There is a growing crisis at sea. It has persisted for months and has only gotten worse over that time.
As Bloomberg recently reported, there are roughly 300,000 seafarers currently stranded at sea. Many of them have served well beyond the terms of their contracts, often for 14 months or more, without the opportunity to return home. And their stories illustrate many of the difficulties associated with maritime law.
A largely invisible injustice
The ongoing worldwide health crisis has touched and strained nearly every industry. But its impact on the world’s seafarers has been absolutely profound. Bloomberg identified more than 120 nations that had closed their borders to these sailors. Many have enforced new restrictions on crew changes. Some have simply banned crew changes altogether. The result is that the seafarers responsible for global shipping—and, indeed, global trade—have suffered tremendous and illegal hardship.
It’s likely their plight would attract more attention if they hailed from the United States or other more affluent nations. But most of them come from poorer parts of the world, such as Myanmar. Accordingly, the nations with the most powerful media organizations tend to overlook them.
This does not make their plight any less awful, nor any less illegal. Bloomberg noted some of the seafarer’s grievances, including:
- Missed payments
- Overtime violations, including the failure to track overtime at all
- The denial of shore leave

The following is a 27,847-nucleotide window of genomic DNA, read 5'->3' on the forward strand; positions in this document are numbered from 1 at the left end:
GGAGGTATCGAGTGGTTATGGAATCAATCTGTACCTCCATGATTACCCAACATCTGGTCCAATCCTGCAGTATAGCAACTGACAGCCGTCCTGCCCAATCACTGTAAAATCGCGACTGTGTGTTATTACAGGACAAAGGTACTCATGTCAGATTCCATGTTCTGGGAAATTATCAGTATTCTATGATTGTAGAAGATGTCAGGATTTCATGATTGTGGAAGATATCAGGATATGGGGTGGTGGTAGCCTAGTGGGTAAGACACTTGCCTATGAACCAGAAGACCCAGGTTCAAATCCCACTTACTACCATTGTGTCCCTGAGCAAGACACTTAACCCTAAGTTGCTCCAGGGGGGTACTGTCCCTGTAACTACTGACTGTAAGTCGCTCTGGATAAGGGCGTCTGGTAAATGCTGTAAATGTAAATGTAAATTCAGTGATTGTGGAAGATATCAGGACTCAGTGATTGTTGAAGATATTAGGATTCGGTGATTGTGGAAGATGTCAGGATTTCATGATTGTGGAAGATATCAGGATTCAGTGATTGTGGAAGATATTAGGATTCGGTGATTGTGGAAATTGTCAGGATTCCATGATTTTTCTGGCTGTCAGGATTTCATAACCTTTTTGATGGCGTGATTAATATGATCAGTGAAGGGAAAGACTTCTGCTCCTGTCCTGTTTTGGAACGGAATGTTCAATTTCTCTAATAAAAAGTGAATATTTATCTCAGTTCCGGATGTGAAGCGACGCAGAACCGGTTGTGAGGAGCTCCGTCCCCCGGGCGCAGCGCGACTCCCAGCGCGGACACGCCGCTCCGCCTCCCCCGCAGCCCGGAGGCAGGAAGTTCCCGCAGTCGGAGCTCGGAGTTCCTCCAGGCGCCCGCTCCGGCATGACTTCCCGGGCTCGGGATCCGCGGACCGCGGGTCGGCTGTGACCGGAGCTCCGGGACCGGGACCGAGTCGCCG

- Inadequate health care
- Contract lapses and breaches
- Safety concerns due to mounting fatigue
While all the seafarers’ problems deserve attention, the last one merits further discussion at this time. Despite all the technologies modern ships now employ, humans remain central to shipboard safety. Human errors reportedly account for roughly three-quarters of all shipping accidents and fatality. And there’s little doubt that over-tired, mistreated crew are more likely to make mistakes than if they were well-rested and treated fairly.
Maybe not someone else’s problem
One of the trickiest parts of this problem is that it’s often hard to hold anyone accountable. There are longstanding international laws for maritime trade, and these laws are supposed to protect the seafarers. However, it’s often difficult to determine which court or country holds jurisdiction. And this is largely because it’s often difficult to know which owner, operator, contractor or subcontractor to hold responsible.
As Bloomberg notes, the shipping industry is huge, and many companies, including American companies, have some stakes in it. Yet the companies with the most money invested often sit farthest from any accountability. For example, Bloomberg explored the case of one ship’s stranded crew:
- The ship’s owner registered in Hong Kong
- The operator registered in Taiwan
- A Danish company chartered the ship
- Another sub-charter from Hong Kong paid to transport the ship’s goods
The sub-charterer said they knew nothing about the crew’s plight. The charterer said they found the situation deplorable and had contacted the owner. The owner and operator offered no comment to Bloomberg’s reporters but would almost certainly point their fingers elsewhere. And, meanwhile, the crew continued to suffer.
Shipping crews are essential, not expendable
We’ve all heard a lot about “essential workers” over the past several months. The seafarers who power global commerce count as essential. Without their efforts, the global trade that serves as a hallmark of modern society would quickly break down.
The problem is that these essential workers haven’t been treated as though they’re essential. They’ve been largely abandoned by the companies that hire them—and that are legally obligated to care for them. They’ve been stuck at sea, suffering. They’ve been treated as though they’re expendable.